-Marianne Goodlin


Thinking about Iterative Usability Testing as Revising

Last week, while preparing to give a presentation to a group of students, I encountered a problem. When I logged into my favorite online presentation editor, I discovered that the interface had changed almost completely.  There were unrecognizable menus across the top of the screen, and the buttons and menus I was used to were no longer there. I experienced a brief moment of panic. I had to present the next day: how was I going to learn a completely new interface AND complete a presentation visual in less than twenty-four hours? Fortunately for me, a banner appeared at the top of the screen offering me the option to switch back to the “classic” version, at least temporarily. I could create the presentation I needed using the version I already knew and come back later when I had more time to learn the new interface. Not every user is so lucky when it comes to other software or websites.

My potential panic could have been prevented if the developers of the online presentation software had utilized the concept of iterative usability testing. Dr. Jeff Bacha, a professor of technical communication at the University of Alabama in Birmingham, gave a lecture this week at the University of Alabama in Huntsville advocating “In-context” usability studies, and he touched briefly on iterative usability testing as a method of producing more efficient products–and subsequently happier users.

What exactly is iterative usability testing? Iterative usability testing differs slightly from traditional usability testing. In traditional usability testing, usability experts observe users as the users interact with the product after it has been completed or nearly completed. In iterative usability testing, users are offered the chance to evaluate the product throughout its development. In other words, as small changes are made to the product (the software, website, etc.), users are asked to evaluate the product and the specific changes that have been made. When I think about iterative usability testing, I like to compare it to the writing process. To adopt a writing term that many people may be familiar with, iterative usability testing is, essentially, revising. When we write a document, we draft, ask readers for feedback, make changes, and ask for feedback again. We may go through the process half a dozen times or more, producing slightly different–and hopefully improved–drafts each time. Iterative usability testing is a similar process undertaken for a product such as software or a website. The developer makes small changes to a software program or website, asks users for feedback, and takes their concerns into account when making changes to the next version.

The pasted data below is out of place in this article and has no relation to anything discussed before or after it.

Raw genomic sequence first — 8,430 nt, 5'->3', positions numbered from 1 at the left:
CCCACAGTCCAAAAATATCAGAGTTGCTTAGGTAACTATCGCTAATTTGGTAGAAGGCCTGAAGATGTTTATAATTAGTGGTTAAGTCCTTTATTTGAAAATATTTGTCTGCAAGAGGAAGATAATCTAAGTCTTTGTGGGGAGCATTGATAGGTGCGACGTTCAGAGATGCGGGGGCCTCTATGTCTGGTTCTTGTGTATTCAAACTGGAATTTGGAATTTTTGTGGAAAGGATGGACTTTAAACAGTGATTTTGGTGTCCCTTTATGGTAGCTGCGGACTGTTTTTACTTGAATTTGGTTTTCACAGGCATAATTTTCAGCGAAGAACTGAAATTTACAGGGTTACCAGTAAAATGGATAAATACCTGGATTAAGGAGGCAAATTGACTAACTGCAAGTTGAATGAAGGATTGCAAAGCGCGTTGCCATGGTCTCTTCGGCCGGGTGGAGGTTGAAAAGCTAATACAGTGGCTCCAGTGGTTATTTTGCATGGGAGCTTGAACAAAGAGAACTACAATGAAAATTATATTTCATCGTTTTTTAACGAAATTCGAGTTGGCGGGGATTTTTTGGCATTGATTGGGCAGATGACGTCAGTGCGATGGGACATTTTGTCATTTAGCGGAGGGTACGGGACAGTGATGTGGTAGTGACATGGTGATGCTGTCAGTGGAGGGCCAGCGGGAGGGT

In the diagram below, I illustrate the similarities between the two processes. The first stage of both processes is the creation of an initial version of the document or product, a “first draft,” as it were. In the second stage, the product is tested by users (or the document is read by readers) and feedback is collected. In the third stage, that feedback is incorporated into the document or product. In other words, the product or document is revised in order to reflect user/reader concerns. This results in the fourth stage of the document, the new “draft.” I do not say the final draft, because in writing and in iterative usability testing alike, each draft is sent again to readers and users for additional feedback, for as many “revising loops” as time and resources allow before a final version is produced.

The key to successful iterative usability testing is incremental change: if the changes to the product are too drastic, users may be overwhelmed and become unable to point out specific, fixable issues. Take the case of my interaction with the online presentation editor as an example. If the developers had not offered me the alternative to revert to the previous version of the controls, I would have quickly become frustrated, because I didn’t have time to spend on learning the new system right then. In all likelihood, I would have abandoned the editor altogether and gone back to a familiar system like PowerPoint, at least for the project at hand. On the other hand, if, instead of changing the interface all at once, the developers had changed things little by little, asking me along the way (through email surveys or on-site polls) which changes I liked and which ones I didn’t, my potential for frustration would have been greatly reduced.